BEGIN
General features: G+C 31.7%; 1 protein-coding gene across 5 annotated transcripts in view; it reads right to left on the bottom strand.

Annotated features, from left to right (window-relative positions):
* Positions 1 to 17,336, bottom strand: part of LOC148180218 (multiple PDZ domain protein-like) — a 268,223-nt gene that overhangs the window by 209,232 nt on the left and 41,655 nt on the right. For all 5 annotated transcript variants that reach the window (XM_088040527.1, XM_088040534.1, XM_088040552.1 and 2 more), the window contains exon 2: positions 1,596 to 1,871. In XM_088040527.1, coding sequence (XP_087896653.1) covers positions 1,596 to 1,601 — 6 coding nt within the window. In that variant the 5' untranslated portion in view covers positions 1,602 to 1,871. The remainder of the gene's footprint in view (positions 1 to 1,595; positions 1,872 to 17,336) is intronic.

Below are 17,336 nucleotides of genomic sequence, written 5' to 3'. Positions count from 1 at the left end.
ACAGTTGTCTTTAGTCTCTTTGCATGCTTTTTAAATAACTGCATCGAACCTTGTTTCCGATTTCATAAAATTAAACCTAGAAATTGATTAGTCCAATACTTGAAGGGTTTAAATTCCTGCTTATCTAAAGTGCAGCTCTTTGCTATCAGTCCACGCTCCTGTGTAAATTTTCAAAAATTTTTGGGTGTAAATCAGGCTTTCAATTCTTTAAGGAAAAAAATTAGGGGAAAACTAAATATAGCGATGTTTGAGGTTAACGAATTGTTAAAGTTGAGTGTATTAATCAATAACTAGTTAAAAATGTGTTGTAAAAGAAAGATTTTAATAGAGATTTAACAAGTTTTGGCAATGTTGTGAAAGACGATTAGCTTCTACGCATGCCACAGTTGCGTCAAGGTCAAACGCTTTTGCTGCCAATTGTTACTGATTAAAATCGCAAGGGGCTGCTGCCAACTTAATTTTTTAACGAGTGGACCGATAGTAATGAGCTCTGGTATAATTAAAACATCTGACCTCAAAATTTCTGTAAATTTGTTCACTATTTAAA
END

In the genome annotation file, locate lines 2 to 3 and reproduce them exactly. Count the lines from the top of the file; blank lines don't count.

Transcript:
Annotated features, from left to right (window-relative positions):
* Positions 1 to 17,336, bottom strand: part of LOC148180218 (multiple PDZ domain protein-like) — a 268,223-nt gene that overhangs the window by 209,232 nt on the left and 41,655 nt on the right. For all 5 annotated transcript variants that reach the window (XM_088040527.1, XM_088040534.1, XM_088040552.1 and 2 more), the window contains exon 2: positions 1,596 to 1,871. In XM_088040527.1, coding sequence (XP_087896653.1) covers positions 1,596 to 1,601 — 6 coding nt within the window. In that variant the 5' untranslated portion in view covers positions 1,602 to 1,871. The remainder of the gene's footprint in view (positions 1 to 1,595; positions 1,872 to 17,336) is intronic.